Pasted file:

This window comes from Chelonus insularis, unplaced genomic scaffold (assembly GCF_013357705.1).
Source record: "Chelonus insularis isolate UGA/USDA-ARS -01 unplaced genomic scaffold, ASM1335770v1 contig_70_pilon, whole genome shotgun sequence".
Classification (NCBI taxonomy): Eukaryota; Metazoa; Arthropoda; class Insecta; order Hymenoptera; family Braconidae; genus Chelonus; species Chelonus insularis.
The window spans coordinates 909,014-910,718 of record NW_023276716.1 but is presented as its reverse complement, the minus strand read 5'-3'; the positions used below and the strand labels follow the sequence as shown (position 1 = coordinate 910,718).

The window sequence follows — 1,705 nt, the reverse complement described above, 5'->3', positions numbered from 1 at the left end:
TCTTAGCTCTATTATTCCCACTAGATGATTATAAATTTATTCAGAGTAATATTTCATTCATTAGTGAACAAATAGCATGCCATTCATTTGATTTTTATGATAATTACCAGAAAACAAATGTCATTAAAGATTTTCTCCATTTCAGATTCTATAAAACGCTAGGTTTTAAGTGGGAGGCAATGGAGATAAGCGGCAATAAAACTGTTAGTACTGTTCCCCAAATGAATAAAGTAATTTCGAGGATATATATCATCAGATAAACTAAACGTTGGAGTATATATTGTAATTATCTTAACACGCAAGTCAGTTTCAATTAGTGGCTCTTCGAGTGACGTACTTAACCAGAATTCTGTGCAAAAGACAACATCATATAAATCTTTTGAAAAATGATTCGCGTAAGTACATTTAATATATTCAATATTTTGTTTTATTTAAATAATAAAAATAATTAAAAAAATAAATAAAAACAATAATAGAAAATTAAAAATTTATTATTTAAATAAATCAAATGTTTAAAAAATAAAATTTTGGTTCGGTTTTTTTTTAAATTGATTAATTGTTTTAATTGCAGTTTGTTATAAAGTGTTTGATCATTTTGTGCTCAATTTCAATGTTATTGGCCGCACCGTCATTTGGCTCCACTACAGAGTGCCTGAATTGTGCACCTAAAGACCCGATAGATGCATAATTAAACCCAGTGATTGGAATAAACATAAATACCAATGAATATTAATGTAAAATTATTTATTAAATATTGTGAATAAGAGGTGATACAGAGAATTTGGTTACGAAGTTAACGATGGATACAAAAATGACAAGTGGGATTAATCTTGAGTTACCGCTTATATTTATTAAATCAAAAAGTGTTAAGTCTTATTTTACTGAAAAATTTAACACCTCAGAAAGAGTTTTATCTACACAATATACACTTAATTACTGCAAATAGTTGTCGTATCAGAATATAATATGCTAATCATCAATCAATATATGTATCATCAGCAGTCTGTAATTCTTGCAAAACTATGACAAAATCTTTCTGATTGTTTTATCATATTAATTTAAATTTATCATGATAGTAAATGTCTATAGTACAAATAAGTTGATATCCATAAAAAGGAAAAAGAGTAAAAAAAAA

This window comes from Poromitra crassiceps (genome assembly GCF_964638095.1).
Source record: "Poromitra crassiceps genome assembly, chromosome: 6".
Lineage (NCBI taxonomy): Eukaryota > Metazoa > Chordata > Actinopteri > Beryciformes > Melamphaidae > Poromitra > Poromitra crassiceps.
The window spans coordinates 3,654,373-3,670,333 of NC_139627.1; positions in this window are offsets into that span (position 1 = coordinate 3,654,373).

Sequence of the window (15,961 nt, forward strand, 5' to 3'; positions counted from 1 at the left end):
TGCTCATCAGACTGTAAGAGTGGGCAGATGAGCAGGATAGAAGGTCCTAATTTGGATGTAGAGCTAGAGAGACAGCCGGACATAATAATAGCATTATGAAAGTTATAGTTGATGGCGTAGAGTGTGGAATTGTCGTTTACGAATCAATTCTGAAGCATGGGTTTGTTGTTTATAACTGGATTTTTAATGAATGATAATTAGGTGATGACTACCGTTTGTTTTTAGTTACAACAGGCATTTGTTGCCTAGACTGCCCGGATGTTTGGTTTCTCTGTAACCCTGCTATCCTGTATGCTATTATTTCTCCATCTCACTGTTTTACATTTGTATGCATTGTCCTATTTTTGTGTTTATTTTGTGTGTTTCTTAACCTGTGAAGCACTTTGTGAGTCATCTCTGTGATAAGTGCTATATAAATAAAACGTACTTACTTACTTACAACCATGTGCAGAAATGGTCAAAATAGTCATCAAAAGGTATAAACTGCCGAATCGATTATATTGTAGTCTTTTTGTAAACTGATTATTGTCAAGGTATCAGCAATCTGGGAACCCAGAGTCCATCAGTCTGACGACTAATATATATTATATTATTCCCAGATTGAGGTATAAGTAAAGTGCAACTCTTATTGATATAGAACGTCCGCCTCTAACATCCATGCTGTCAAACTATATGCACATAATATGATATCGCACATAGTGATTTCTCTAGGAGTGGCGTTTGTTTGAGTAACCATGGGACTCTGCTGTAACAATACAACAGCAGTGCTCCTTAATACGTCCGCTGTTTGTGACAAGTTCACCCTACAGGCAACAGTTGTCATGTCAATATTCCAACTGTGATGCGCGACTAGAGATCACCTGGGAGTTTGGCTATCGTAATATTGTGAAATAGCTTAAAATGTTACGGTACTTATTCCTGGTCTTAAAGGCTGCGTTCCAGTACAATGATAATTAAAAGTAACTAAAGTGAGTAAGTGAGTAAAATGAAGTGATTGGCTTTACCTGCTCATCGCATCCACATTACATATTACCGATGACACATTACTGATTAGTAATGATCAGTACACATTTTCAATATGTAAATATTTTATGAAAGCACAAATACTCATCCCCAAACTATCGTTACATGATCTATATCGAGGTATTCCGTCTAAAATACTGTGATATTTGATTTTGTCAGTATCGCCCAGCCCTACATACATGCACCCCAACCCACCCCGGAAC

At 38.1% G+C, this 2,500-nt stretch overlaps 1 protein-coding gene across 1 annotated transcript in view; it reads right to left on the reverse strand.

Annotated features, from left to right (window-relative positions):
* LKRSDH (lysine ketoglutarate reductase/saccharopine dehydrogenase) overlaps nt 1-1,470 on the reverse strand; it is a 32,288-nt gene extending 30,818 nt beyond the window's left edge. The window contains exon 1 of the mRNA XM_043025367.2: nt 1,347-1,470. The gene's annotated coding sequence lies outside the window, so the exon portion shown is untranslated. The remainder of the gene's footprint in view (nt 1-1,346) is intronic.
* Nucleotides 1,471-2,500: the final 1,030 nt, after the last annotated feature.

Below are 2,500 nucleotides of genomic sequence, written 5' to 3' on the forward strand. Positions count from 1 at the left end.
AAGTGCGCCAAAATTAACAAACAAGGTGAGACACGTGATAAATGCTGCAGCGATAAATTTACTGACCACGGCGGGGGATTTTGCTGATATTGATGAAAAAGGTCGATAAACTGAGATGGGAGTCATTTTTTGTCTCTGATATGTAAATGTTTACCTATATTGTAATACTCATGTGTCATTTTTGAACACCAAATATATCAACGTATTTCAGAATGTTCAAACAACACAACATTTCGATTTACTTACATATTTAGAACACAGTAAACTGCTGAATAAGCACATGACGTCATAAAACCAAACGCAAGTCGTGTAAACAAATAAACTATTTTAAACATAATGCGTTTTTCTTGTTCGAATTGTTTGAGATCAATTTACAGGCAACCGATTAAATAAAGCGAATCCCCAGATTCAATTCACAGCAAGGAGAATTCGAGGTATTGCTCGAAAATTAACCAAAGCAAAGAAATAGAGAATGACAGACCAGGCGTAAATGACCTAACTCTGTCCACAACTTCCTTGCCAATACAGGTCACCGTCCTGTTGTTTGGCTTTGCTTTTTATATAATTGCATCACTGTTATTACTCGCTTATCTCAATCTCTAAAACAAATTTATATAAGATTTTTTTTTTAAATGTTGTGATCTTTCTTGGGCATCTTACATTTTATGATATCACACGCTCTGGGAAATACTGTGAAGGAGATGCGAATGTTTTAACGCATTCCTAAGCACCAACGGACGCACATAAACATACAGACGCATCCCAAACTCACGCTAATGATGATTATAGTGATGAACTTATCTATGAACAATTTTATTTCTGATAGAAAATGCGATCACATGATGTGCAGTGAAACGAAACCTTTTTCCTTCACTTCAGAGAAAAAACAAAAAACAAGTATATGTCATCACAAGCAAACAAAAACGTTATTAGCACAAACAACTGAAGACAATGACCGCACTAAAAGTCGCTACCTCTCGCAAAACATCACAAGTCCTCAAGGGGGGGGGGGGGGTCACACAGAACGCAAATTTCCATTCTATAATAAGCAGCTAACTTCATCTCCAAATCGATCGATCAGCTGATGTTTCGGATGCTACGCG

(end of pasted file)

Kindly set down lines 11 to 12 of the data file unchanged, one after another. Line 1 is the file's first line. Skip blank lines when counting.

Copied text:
Sequence of the window (15,961 nt, forward strand, 5' to 3'; positions counted from 1 at the left end):
TGCTCATCAGACTGTAAGAGTGGGCAGATGAGCAGGATAGAAGGTCCTAATTTGGATGTAGAGCTAGAGAGACAGCCGGACATAATAATAGCATTATGAAAGTTATAGTTGATGGCGTAGAGTGTGGAATTGTCGTTTACGAATCAATTCTGAAGCATGGGTTTGTTGTTTATAACTGGATTTTTAATGAATGATAATTAGGTGATGACTACCGTTTGTTTTTAGTTACAACAGGCATTTGTTGCCTAGACTGCCCGGATGTTTGGTTTCTCTGTAACCCTGCTATCCTGTATGCTATTATTTCTCCATCTCACTGTTTTACATTTGTATGCATTGTCCTATTTTTGTGTTTATTTTGTGTGTTTCTTAACCTGTGAAGCACTTTGTGAGTCATCTCTGTGATAAGTGCTATATAAATAAAACGTACTTACTTACTTACAACCATGTGCAGAAATGGTCAAAATAGTCATCAAAAGGTATAAACTGCCGAATCGATTATATTGTAGTCTTTTTGTAAACTGATTATTGTCAAGGTATCAGCAATCTGGGAACCCAGAGTCCATCAGTCTGACGACTAATATATATTATATTATTCCCAGATTGAGGTATAAGTAAAGTGCAACTCTTATTGATATAGAACGTCCGCCTCTAACATCCATGCTGTCAAACTATATGCACATAATATGATATCGCACATAGTGATTTCTCTAGGAGTGGCGTTTGTTTGAGTAACCATGGGACTCTGCTGTAACAATACAACAGCAGTGCTCCTTAATACGTCCGCTGTTTGTGACAAGTTCACCCTACAGGCAACAGTTGTCATGTCAATATTCCAACTGTGATGCGCGACTAGAGATCACCTGGGAGTTTGGCTATCGTAATATTGTGAAATAGCTTAAAATGTTACGGTACTTATTCCTGGTCTTAAAGGCTGCGTTCCAGTACAATGATAATTAAAAGTAACTAAAGTGAGTAAGTGAGTAAAATGAAGTGATTGGCTTTACCTGCTCATCGCATCCACATTACATATTACCGATGACACATTACTGATTAGTAATGATCAGTACACATTTTCAATATGTAAATATTTTATGAAAGCACAAATACTCATCCCCAAACTATCGTTACATGATCTATATCGAGGTATTCCGTCTAAAATACTGTGATATTTGATTTTGTCAGTATCGCCCAGCCCTACATACATGCACCCCAACCCACCCCGGAAC